Reading the Bible in Color: What a Holy Land Trip Can Do for Your Bible Study

Ten years ago, we traveled to the Holy Land. It’s a little humbling now to recognize how much of our precious trip has faded from our memory banks. But the 10-year mark is also a good time to reflect on the abiding value of our tour.

What has stuck with us from our trip to Israel, and how has it helped our Bible study? We’ll tell you.

Our hopes for the trip

Verloyn: I hoped visiting Israel and experiencing it with my five senses would strengthen my faith. I wanted to be better able to put myself in the shoes of so many who faithfully followed the God of the Bible. I also hoped to be impacted by a richer understanding of who Jesus was and what he has done for me by contemplating his life on the soil where he physically lived as fully man and fully God.

Josh: I hoped for a similar experience by visiting Israel: that the sites, sounds, smells and regional experiences would connect the stories I knew to actual places where their events played out. I looked forward to experiencing what some had described to me as reading my Bible in color.

What surprised us in Israel

Verloyn: Throughout the trip, the beautiful and varied topography surprised me, along with the ruggedness of the landscape God chose to use as the tapestry of much of the biblical story. From the agriculturally rich land boasting of sunflower fields as far as you could see, groves of olive trees, and acres of vineyards, to the barren and craggy desert regions around Jericho (the setting of the Good Samaritan parable), to the deep blue Mediterranean Sea stretching out from the sandy beaches off the coastal city of Caesarea Maritima (where the gentile Cornelius first heard and received the gospel), the landscape varied tremendously for such a relatively small space of land.

I was surprised at how often viewing the topography of the land gave me a greater realization of the faith that biblical characters demonstrated to obey God. Trekking through the hot, parched desert near the Dead Sea and Qumran caves left me sympathizing with the Israelites’ 40 year desert journey to the promised land.

Josh: The Sea of Galilee was a lot smaller than I expected. In fact, many of those towns or villages, like Capernaum, where Jesus grew up or later ministered in, were really small—small enough so that one might easily know everyone in them. Though in some sense God hid Jesus away until the time was right (Isa 49:2), in another sense, he did not grow up anonymously. We don’t know much about Jesus’ early life, but these people would have been very aware. It made me think of Jesus’ statement, “a prophet has no honor in his own country.” That long-standing local knowledge of Jesus and his family (as commonfolk and no one particularly extraordinary) became an obstacle for faith for those he grew up with (Matt 13:54–58) and even, initially, his own siblings (John 7:5). Can you imagine the absurdity of someone you’ve known since childhood, now suddenly in his thirties making audacious claims such as “Before Abraham was, I am”?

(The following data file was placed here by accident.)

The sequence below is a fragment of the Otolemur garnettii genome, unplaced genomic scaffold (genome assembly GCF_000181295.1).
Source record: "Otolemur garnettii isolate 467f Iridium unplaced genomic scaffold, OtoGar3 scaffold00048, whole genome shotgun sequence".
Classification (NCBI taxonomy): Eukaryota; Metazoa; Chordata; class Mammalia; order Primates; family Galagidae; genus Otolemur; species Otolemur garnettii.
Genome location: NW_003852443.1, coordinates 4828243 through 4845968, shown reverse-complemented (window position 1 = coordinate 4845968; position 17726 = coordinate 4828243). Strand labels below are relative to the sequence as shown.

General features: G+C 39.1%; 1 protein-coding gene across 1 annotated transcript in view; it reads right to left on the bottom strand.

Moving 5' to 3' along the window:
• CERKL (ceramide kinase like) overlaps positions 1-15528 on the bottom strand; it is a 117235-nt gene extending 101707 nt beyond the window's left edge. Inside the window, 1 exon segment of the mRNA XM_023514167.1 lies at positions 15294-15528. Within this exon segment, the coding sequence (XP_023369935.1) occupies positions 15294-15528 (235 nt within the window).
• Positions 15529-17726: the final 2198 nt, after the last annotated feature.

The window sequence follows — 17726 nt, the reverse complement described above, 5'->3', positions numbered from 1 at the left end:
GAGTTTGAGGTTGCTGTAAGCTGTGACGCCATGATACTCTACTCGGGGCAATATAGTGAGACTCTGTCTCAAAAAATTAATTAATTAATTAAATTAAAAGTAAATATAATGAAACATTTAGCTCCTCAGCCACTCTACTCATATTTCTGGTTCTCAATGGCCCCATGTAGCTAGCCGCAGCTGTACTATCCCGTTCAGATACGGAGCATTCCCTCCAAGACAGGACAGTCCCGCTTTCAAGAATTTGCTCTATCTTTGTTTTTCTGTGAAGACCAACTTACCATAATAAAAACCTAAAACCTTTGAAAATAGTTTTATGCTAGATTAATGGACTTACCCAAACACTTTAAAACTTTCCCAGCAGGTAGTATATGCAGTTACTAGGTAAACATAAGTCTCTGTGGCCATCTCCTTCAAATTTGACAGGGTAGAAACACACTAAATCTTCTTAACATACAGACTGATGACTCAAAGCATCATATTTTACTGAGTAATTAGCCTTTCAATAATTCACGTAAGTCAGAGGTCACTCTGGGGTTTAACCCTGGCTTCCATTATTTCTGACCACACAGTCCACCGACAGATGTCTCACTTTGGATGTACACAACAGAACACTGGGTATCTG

Bible study insights from our trip

Verloyn: Throughout the trip I followed a simple map of the land, tracked where we were, and marked down the biblical accounts that happened in those locations. Even now when I read my Bible, I have a visual picture in my mind of where a given event took place—and often its proximity to other events. Attached to this as well are the memories of other senses: the smells, sights, sounds, and even sometimes the tastes of those locations. I feel like this was one of my big takeaways from the trip that has made the Bible become more 3D as I read and meditate on Scripture on a daily basis.

Josh: Jeroboam worried that allegiance to his newly formed state would shift away from him and back to Rehoboam if his people continued their regular visits to Jerusalem to worship the Lord as he had prescribed. So he introduced an alternative system of worship that carried strong overtones to Israel’s failure at Sinai. He introduced a new (non-levitical) priesthood, he modified the festival calendar, and he set up golden calves at Dan (near the top of the Northern Kingdom) and Bethel (near the bottom of the Northern Kingdom and a little north of Jerusalem). But how did he convince a nation to follow him in this tragic and blatant apostasy? It seems he appealed to their comfort and the unreasonableness of God’s command: